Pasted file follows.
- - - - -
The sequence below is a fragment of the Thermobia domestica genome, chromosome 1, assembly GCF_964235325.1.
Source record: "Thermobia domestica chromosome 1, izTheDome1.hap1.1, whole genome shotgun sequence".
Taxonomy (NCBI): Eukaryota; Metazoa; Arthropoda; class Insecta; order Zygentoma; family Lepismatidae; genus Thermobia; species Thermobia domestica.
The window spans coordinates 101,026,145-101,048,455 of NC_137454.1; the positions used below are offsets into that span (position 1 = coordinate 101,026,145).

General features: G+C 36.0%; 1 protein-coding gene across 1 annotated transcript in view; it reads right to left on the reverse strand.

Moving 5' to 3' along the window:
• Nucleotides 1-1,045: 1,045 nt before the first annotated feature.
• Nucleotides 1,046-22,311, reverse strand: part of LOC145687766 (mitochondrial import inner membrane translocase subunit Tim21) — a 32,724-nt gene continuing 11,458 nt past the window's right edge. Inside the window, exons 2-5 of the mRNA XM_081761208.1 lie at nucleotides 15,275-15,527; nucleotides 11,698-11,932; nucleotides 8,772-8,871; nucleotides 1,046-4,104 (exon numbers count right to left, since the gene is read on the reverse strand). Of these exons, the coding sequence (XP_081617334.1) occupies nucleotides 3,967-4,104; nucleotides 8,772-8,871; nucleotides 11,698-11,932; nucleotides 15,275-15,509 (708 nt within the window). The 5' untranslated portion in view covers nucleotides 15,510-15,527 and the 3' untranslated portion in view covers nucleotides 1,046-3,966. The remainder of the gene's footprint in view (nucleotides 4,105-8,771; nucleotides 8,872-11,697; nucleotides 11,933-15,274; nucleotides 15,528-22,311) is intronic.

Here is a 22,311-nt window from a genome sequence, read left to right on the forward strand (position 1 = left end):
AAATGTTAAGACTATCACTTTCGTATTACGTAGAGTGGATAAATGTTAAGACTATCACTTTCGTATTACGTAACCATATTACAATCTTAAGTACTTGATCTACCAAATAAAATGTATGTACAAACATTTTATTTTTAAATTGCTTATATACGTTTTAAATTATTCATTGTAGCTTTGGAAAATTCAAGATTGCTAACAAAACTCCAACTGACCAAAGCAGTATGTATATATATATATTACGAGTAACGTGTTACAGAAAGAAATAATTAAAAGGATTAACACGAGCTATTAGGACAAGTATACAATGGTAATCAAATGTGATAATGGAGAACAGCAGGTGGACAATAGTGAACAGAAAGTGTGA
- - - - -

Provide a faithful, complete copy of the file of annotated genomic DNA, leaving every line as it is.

The sequence below is a fragment of the Thermobia domestica genome, chromosome 1, assembly GCF_964235325.1.
Source record: "Thermobia domestica chromosome 1, izTheDome1.hap1.1, whole genome shotgun sequence".
Taxonomy (NCBI): Eukaryota; Metazoa; Arthropoda; class Insecta; order Zygentoma; family Lepismatidae; genus Thermobia; species Thermobia domestica.
The window spans coordinates 101,026,145-101,048,455 of NC_137454.1; the positions used below are offsets into that span (position 1 = coordinate 101,026,145).

General features: G+C 36.0%; 1 protein-coding gene across 1 annotated transcript in view; it reads right to left on the reverse strand.

Moving 5' to 3' along the window:
• Nucleotides 1-1,045: 1,045 nt before the first annotated feature.
• Nucleotides 1,046-22,311, reverse strand: part of LOC145687766 (mitochondrial import inner membrane translocase subunit Tim21) — a 32,724-nt gene continuing 11,458 nt past the window's right edge. Inside the window, exons 2-5 of the mRNA XM_081761208.1 lie at nucleotides 15,275-15,527; nucleotides 11,698-11,932; nucleotides 8,772-8,871; nucleotides 1,046-4,104 (exon numbers count right to left, since the gene is read on the reverse strand). Of these exons, the coding sequence (XP_081617334.1) occupies nucleotides 3,967-4,104; nucleotides 8,772-8,871; nucleotides 11,698-11,932; nucleotides 15,275-15,509 (708 nt within the window). The 5' untranslated portion in view covers nucleotides 15,510-15,527 and the 3' untranslated portion in view covers nucleotides 1,046-3,966. The remainder of the gene's footprint in view (nucleotides 4,105-8,771; nucleotides 8,872-11,697; nucleotides 11,933-15,274; nucleotides 15,528-22,311) is intronic.

Here is a 22,311-nt window from a genome sequence, read left to right on the forward strand (position 1 = left end):
AAATGTTAAGACTATCACTTTCGTATTACGTAGAGTGGATAAATGTTAAGACTATCACTTTCGTATTACGTAACCATATTACAATCTTAAGTACTTGATCTACCAAATAAAATGTATGTACAAACATTTTATTTTTAAATTGCTTATATACGTTTTAAATTATTCATTGTAGCTTTGGAAAATTCAAGATTGCTAACAAAACTCCAACTGACCAAAGCAGTATGTATATATATATATTACGAGTAACGTGTTACAGAAAGAAATAATTAAAAGGATTAACACGAGCTATTAGGACAAGTATACAATGGTAATCAAATGTGATAATGGAGAACAGCAGGTGGACAATAGTGAACAGAAAGTGTGA